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28 January 2010

Virginia man had weapons cache, grenade launcher stashed in N.J. hotel room

00.jpgBRANCHBURG -- A Virginia man who once spent eight years on the run from naval investigators was arrested in Somerset County early today with a trove of high-powered weapons, including a grenade-launcher and two assault rifles, along with maps of a U.S. military base and a civilian neighborhood, authorities said.

The federal government’s Joint Terrorism Task Force quickly joined the investigation into Lloyd R. Woodson, 43, who had been staying at a Branchburg motel since last week. Woodson, whose last known address was in Reston, Va., was wearing a bullet-proof vest and carrying one of the assault rifles — customized to shoot .50-caliber rounds — when police arrested him after a chase and a scuffle in a local trailer park.

Somerset County Prosecutor Wayne Forrest declined to speculate about Woodson’s intentions but remarked on the suspect’s arsenal, which included hundreds of rounds of ammunition, some of them hollow-point bullets, and a night-vision scope.

"In our experience, for private citizens to have this type of armament is quite unusual in Somerset County," Forrest said. "If you’re over in Afghanistan, it wouldn’t be rare."

UPDATE: FBI finds no terrorism link to Virginia man with weapons cache in N.J. motel room

Mixed in among Woodson’s belongings, the prosecutor said, was a Middle Eastern, red-and-white traditional headdress.

Forrest said his office reached out to the Joint Terrorism Task Force — a partnership of federal, state and local agencies administered by the Department of Justice — and that the agency had assigned an investigator from the FBI and another from the Bureau of Alcohol, Tobacco Firearms and Explosives.

Calls placed to the task force and to the FBI in Newark late this afternoon were not immediately returned.

Forrest, citing security risks, declined to identify the military base or the civilian community depicted on Woodson’s maps. He said the civilian neighborhood was not in New Jersey.

Investigators, meanwhile, were seeking to learn more about Woodson, who was charged with multiple weapons counts, resisting arrest and other charges. He remained at the Somerset County Jail last night.

red-mill-inn-motel-branchburg.JPGThe Red Mill Inn Motel in Branchburg, where weapons were found. A report of a "suspicious" man at a Branchburg Quick Chek turned out to be an armed man who had a cache of weapons and military equipment stashed in his motel room, authorities said.A U.S. Navy spokesman, Lt. Justin Cole, said Woodson joined the service in February 1988 and served aboard the USS Orion, a submarine tender, before deserting in April 1989. It would be eight years before he was returned to Navy custody, Cole said. A month later, in August 1997, Woodson was discharged.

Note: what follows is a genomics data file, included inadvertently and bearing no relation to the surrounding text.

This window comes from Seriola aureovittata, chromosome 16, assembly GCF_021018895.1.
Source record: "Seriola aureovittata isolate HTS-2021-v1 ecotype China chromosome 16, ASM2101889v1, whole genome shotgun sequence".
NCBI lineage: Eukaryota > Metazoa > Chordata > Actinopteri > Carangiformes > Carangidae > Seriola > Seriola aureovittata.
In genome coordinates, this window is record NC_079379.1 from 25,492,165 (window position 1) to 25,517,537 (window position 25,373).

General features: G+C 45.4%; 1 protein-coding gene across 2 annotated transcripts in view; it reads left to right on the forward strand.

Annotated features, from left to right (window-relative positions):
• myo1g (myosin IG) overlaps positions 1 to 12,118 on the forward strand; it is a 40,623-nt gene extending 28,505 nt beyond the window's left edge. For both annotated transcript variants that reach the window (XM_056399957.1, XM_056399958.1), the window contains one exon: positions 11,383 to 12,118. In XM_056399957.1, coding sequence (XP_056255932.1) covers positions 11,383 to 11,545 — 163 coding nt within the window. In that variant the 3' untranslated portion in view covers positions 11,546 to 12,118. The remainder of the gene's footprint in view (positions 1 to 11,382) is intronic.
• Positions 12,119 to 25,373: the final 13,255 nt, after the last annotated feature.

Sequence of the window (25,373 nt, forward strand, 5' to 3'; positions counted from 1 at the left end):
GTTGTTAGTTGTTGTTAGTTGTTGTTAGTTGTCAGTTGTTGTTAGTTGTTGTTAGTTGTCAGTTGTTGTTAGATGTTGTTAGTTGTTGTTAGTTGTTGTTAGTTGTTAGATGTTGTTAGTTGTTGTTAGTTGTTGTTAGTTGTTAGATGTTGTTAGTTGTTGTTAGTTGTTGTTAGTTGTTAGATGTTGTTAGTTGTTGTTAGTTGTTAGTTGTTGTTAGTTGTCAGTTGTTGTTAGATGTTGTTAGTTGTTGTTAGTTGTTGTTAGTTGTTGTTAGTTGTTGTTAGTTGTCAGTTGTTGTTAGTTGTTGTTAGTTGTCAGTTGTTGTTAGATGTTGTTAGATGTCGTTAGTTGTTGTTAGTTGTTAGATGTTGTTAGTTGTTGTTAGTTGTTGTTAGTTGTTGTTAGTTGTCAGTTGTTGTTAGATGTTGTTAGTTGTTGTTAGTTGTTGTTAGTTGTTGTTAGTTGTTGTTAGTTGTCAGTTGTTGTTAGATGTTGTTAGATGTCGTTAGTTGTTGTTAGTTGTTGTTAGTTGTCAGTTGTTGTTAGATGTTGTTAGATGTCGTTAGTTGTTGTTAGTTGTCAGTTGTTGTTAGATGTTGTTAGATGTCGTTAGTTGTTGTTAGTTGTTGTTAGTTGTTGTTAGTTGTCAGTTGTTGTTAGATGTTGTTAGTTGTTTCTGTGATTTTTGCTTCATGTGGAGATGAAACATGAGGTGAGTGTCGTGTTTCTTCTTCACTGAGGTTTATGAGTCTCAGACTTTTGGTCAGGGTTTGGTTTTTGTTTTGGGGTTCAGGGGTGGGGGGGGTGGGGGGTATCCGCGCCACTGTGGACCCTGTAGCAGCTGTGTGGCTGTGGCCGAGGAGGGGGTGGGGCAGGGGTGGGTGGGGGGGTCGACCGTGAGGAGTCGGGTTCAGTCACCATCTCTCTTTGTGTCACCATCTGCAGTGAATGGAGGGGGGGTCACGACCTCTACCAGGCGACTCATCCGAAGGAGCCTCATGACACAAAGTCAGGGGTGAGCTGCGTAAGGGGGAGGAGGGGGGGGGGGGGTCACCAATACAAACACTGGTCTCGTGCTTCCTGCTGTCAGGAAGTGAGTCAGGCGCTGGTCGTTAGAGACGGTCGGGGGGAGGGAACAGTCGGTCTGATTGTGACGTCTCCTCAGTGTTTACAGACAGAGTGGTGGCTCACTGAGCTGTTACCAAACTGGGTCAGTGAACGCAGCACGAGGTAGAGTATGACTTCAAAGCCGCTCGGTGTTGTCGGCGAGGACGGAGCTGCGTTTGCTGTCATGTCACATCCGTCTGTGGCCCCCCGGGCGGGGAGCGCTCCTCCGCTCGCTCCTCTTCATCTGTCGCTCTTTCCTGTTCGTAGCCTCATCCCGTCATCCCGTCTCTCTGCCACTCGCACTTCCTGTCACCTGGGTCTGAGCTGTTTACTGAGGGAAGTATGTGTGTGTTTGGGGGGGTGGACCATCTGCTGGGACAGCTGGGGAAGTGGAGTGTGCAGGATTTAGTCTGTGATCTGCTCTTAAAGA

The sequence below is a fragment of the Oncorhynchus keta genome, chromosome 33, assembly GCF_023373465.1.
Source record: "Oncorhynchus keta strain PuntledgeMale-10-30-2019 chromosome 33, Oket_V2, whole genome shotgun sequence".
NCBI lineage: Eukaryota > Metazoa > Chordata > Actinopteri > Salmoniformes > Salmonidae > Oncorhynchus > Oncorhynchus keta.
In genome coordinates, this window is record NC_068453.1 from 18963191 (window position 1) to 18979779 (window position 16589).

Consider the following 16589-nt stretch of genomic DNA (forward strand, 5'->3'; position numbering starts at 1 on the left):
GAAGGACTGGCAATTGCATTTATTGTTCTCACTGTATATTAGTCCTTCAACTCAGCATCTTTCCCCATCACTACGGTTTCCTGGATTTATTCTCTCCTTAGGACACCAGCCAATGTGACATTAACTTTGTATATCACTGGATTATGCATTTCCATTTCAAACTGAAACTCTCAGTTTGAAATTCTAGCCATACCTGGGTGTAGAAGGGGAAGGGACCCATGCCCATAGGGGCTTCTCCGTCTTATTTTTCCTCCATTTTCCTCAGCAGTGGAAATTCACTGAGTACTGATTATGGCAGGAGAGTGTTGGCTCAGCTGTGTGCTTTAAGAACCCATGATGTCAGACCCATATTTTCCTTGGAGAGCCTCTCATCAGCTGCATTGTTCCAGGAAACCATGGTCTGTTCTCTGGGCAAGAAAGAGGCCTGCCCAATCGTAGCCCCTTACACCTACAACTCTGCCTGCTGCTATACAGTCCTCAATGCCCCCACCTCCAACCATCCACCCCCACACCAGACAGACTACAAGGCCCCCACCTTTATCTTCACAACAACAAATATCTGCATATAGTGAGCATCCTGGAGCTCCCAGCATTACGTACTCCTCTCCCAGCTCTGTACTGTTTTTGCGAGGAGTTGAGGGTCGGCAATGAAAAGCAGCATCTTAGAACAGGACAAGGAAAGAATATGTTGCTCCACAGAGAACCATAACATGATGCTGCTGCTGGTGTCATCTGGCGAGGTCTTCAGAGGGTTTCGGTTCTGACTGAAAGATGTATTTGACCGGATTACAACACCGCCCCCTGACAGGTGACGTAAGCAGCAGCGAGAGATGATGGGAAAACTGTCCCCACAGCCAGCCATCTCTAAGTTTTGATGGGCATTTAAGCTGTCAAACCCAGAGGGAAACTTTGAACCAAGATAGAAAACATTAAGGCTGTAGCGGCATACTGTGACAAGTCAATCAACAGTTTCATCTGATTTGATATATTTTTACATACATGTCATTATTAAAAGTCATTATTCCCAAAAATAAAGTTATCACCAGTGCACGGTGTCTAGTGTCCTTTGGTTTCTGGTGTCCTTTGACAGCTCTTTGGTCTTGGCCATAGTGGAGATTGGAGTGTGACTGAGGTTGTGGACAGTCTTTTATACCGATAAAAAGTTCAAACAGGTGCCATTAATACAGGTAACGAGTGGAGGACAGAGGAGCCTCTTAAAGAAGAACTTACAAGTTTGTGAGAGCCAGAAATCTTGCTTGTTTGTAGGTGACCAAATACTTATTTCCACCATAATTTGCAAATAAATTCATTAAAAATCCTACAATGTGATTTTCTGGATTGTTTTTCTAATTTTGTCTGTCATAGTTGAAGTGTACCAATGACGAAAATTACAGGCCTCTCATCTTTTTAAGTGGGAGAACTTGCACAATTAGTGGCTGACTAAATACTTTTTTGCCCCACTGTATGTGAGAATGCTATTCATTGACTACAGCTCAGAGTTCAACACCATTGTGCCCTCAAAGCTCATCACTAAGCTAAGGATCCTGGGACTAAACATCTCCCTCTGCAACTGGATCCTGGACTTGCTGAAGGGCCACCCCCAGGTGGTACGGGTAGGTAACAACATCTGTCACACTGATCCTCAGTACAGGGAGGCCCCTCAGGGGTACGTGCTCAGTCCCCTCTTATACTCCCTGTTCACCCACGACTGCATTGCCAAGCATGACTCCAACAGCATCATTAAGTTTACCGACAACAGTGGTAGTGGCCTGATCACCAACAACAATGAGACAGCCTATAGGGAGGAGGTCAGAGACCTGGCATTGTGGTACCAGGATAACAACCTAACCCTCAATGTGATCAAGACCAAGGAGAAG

It remained unclear last night whether he was passing through New Jersey or settling in for a longer period. He took a room last week at the Red Mill Inn, on Route 22. Shortly before 4 a.m. today, he was in a Quick Chek convenience store on Route 28 when someone in the store called police, saying Woodson had been acting suspiciously.

Branchburg Patrolman Steven Cronce, the first officer to arrive, began to question Woodson and noted he was "extremely nervous," the prosecutor said. Cronce also noticed a bulge in the front of Woodson’s green, military-style jacket, Forrest said.

When the officer continued to question Woodson, the suspect ran from the store and into the nearby Regency Trailer Park on Route 22, where officers found him. Forrest said Woodson fought with the officers, who subdued him with pepper spray. Under his coat was a ballistic vest with a reinforced steel plate and the customized assault rifle, whose ammunition is typically used in heavy weapons mounted on military vehicles.

They found a second assault rifle, a second vest, the grenade-launcher, ammunition, night scope, maps and a police scanner in Woodson’s room at the Red Mill Inn, where manager Hemant Desai said he’d seen no hint of trouble during the suspect’s stay.

On Saturday night, Desai said, he was working the evening shift and heard the sound of a CB or a radio coming from Woodson’s room. The lights were off, but Desai could see the faint glow of the television.

"I’m glad I didn’t open the door," said Desai, who has a master key to all units.

He said his colleague had gone into Woodson’s room Sunday morning and didn’t see any weapons.



posted by / http://www.nj.com/news




Wow, and probably he's going to say that it's for personal use. We shold focus on getting to know how did he got those things.

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We should be careful then.

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ballistic vest with a reinforced steel plate and the customized assault rifle, whose ammunition is typically used in heavy weapons mounted on military vehicles.

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